Keywords: literacy narrative, immigration, feminism, identity, language, culture, assumptions, gender, gender identity, family, family influences, writing and identity.

Barbara Mellix: From Outside In

George Orwell: “Why I Write”

In Orwell’s famous essay, “Why I Write,” he explores what motivates him as a writer.  After sharing biographical information as well as discussing some of the factors that can motivate others to write, Orwell explains that he must write to tell truths about society and to fight for justice in an unjust world.  The text is a good one to consider in a discussion of the impact of writing on our world and how writing can represent protest. Also, in the classroom, we can think about what motivates or inspires each one of us to write and what we might be able to achieve through writing.  Further, the text can be used to think about and define rhetorical strategies and (of course) is a great example of a literacy narrative.

Keywords: writing, protest, identity, personal narrative, writing and politics, political voices, autobiographical texts, literacy narrative.

Lucas Pasqualin: “Don’t Panic: A Hitchhiker’s Guide” (Student Piece)

Kiki Petrosino: “Literacy Narrative”

Richard Rodriguez: The Achievement of Desire

Nick Scala: “The Evolution of Educational Writing” (Student Piece)

Amy Tan: Mother Tongue

On Using “Mother Tongue” in the Classroom: A tremendously accessible, straightforward, and impactful example of a literacy narrative for student consumption. Students universally tend to connect to the reading, and it can prompt stories of translating for immigrant parents and having to really become aware of “what type of English” students use. A winner and a classic literacy narrative for a reason!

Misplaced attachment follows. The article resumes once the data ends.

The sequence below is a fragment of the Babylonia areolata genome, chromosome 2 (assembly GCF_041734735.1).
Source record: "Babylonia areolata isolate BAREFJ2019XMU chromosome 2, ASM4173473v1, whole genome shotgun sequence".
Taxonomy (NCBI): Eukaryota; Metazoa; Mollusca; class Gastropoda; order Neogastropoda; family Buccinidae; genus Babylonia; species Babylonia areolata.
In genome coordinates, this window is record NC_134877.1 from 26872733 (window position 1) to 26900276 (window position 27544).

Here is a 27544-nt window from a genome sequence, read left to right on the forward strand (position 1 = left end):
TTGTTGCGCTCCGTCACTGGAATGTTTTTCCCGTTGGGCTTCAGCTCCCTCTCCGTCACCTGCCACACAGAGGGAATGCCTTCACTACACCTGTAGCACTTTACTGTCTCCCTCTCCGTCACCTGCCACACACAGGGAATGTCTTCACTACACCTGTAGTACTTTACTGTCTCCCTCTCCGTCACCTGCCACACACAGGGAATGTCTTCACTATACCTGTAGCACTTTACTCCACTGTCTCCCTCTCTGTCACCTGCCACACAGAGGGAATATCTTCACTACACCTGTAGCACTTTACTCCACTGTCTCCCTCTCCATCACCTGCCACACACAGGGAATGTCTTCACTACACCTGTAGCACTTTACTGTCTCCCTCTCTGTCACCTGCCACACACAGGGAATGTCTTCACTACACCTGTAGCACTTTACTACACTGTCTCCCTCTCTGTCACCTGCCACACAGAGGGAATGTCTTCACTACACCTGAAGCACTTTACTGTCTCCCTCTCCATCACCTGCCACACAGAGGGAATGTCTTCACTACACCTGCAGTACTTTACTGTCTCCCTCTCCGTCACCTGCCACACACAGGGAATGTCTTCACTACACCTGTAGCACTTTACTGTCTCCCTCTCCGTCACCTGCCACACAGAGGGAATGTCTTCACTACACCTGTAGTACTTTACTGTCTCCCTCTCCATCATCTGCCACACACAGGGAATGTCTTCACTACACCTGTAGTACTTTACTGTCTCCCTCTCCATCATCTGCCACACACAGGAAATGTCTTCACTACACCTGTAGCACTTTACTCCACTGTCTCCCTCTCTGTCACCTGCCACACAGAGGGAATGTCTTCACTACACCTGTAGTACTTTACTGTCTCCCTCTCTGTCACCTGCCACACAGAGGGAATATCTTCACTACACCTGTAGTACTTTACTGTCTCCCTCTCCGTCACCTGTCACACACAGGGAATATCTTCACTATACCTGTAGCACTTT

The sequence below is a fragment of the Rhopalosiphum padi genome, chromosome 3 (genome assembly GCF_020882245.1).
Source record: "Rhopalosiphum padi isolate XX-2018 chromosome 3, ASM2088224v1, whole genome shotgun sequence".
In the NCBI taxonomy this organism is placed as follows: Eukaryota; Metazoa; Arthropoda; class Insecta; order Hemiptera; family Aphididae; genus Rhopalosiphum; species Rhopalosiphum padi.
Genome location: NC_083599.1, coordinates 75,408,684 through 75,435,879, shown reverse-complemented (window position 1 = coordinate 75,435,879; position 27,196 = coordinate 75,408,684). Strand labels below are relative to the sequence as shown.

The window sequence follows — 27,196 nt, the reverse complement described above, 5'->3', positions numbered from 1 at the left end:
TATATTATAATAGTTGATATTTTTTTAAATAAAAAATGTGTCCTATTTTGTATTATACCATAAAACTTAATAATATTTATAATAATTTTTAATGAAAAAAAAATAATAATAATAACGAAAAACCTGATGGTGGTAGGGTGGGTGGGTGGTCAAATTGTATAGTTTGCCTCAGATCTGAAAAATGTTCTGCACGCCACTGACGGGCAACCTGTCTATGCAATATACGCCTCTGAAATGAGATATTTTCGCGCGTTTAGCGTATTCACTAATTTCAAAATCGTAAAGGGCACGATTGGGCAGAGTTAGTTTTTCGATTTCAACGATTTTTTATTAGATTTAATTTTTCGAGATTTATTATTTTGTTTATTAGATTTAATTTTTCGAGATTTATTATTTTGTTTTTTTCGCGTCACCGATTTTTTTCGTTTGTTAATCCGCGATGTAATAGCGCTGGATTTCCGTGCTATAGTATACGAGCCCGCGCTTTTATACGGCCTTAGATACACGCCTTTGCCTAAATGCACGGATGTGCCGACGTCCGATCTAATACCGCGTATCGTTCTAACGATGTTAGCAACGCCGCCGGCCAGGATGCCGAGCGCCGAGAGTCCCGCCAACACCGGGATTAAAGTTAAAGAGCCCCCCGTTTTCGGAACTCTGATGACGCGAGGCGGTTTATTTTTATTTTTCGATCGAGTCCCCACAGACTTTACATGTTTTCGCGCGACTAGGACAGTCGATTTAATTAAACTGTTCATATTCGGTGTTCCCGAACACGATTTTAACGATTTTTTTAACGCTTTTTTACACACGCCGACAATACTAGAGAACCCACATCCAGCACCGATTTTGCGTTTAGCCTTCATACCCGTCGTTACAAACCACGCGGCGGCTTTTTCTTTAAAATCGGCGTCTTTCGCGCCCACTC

Keywords: English, immigration, multiple literacies, code switching, bilingual, writer, identity

Malcolm X: Learning to Read

On Using “Learning to Read” in the Classroom: Malcolm’s passion for knowledge is palpable in this autobiographical excerpt. Students will be particularly motivated by the fact that, not only was Malcolm an autodidact, he had the courage and determination to teach himself while in prison. (His description of how he had to put away his flashlight while the guards did rounds at night is particularly affecting.) Students glean that the act of reading, in and of itself, can take the place of guided (“taught”) instruction if they truly apply themselves and read broadly. The implicit argument that a college education may not be all it is cracked up to be is fodder for good discussion. Books as objects worth owning (Malcolm asserts he can never be without one) is also a marvelous paradigm for students living in our digital age. 

Keywords: autodidacticism, vocabulary, self empowerment, vocalization, dictionary skills, racial inequality, correspondence, penmanship